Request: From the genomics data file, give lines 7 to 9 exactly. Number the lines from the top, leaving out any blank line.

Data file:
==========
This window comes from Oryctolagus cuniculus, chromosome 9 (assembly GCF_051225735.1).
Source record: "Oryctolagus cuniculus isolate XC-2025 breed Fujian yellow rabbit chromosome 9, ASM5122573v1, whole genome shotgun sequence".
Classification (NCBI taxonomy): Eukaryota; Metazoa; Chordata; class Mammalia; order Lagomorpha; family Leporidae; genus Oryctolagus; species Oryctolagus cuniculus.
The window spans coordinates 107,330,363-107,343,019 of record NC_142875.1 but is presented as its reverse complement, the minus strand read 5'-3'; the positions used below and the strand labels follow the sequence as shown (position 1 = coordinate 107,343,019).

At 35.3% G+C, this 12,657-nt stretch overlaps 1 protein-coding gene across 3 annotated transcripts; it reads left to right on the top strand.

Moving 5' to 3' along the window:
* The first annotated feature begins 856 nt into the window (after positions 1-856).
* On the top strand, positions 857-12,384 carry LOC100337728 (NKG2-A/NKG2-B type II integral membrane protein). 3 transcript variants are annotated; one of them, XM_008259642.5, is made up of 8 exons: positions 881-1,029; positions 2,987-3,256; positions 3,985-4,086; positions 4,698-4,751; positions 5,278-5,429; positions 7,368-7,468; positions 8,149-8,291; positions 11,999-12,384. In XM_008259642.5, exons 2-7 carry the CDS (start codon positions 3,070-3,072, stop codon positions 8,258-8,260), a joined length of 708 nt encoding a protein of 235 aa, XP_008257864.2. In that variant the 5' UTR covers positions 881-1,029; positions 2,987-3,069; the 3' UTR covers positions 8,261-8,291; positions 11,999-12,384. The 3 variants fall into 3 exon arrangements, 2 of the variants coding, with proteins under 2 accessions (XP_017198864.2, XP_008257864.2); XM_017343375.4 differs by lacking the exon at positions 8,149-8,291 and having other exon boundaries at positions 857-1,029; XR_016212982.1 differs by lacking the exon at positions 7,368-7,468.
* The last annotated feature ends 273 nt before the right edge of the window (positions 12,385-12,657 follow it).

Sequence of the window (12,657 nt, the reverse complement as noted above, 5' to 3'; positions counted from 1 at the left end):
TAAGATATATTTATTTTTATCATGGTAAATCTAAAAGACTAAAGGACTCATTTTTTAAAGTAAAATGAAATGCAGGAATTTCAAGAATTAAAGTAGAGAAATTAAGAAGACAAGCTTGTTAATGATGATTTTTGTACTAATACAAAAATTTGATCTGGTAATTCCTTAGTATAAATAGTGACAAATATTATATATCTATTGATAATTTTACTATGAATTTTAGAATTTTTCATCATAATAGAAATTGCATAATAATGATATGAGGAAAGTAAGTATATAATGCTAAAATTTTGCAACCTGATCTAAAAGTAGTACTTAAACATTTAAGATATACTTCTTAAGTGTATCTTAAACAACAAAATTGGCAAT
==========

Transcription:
* The first annotated feature begins 856 nt into the window (after positions 1-856).
* On the top strand, positions 857-12,384 carry LOC100337728 (NKG2-A/NKG2-B type II integral membrane protein). 3 transcript variants are annotated; one of them, XM_008259642.5, is made up of 8 exons: positions 881-1,029; positions 2,987-3,256; positions 3,985-4,086; positions 4,698-4,751; positions 5,278-5,429; positions 7,368-7,468; positions 8,149-8,291; positions 11,999-12,384. In XM_008259642.5, exons 2-7 carry the CDS (start codon positions 3,070-3,072, stop codon positions 8,258-8,260), a joined length of 708 nt encoding a protein of 235 aa, XP_008257864.2. In that variant the 5' UTR covers positions 881-1,029; positions 2,987-3,069; the 3' UTR covers positions 8,261-8,291; positions 11,999-12,384. The 3 variants fall into 3 exon arrangements, 2 of the variants coding, with proteins under 2 accessions (XP_017198864.2, XP_008257864.2); XM_017343375.4 differs by lacking the exon at positions 8,149-8,291 and having other exon boundaries at positions 857-1,029; XR_016212982.1 differs by lacking the exon at positions 7,368-7,468.
* The last annotated feature ends 273 nt before the right edge of the window (positions 12,385-12,657 follow it).